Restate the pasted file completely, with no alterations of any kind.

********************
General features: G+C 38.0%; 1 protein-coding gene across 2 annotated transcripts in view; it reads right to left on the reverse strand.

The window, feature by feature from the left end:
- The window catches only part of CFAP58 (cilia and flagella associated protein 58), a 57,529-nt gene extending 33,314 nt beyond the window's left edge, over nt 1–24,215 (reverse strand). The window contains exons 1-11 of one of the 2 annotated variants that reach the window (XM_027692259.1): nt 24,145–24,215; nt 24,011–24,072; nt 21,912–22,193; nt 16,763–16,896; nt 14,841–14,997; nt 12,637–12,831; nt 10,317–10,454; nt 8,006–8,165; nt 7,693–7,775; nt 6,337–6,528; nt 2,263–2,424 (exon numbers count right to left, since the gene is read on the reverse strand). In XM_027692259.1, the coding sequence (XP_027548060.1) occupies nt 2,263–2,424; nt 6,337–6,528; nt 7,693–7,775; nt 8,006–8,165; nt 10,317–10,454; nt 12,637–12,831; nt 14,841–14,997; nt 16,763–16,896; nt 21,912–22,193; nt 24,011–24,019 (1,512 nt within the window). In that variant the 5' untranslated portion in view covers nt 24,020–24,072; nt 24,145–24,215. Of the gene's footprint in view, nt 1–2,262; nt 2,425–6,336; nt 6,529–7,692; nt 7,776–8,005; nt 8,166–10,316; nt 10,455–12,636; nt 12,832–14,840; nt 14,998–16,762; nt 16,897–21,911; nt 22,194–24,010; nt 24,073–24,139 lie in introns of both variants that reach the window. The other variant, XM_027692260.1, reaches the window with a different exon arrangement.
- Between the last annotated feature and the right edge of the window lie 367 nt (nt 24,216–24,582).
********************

General features: G+C 38.0%; 1 protein-coding gene across 2 annotated transcripts in view; it reads right to left on the reverse strand.

The window, feature by feature from the left end:
- The window catches only part of CFAP58 (cilia and flagella associated protein 58), a 57,529-nt gene extending 33,314 nt beyond the window's left edge, over nt 1–24,215 (reverse strand). The window contains exons 1-11 of one of the 2 annotated variants that reach the window (XM_027692259.1): nt 24,145–24,215; nt 24,011–24,072; nt 21,912–22,193; nt 16,763–16,896; nt 14,841–14,997; nt 12,637–12,831; nt 10,317–10,454; nt 8,006–8,165; nt 7,693–7,775; nt 6,337–6,528; nt 2,263–2,424 (exon numbers count right to left, since the gene is read on the reverse strand). In XM_027692259.1, the coding sequence (XP_027548060.1) occupies nt 2,263–2,424; nt 6,337–6,528; nt 7,693–7,775; nt 8,006–8,165; nt 10,317–10,454; nt 12,637–12,831; nt 14,841–14,997; nt 16,763–16,896; nt 21,912–22,193; nt 24,011–24,019 (1,512 nt within the window). In that variant the 5' untranslated portion in view covers nt 24,020–24,072; nt 24,145–24,215. Of the gene's footprint in view, nt 1–2,262; nt 2,425–6,336; nt 6,529–7,692; nt 7,776–8,005; nt 8,166–10,316; nt 10,455–12,636; nt 12,832–14,840; nt 14,998–16,762; nt 16,897–21,911; nt 22,194–24,010; nt 24,073–24,139 lie in introns of both variants that reach the window. The other variant, XM_027692260.1, reaches the window with a different exon arrangement.
- Between the last annotated feature and the right edge of the window lie 367 nt (nt 24,216–24,582).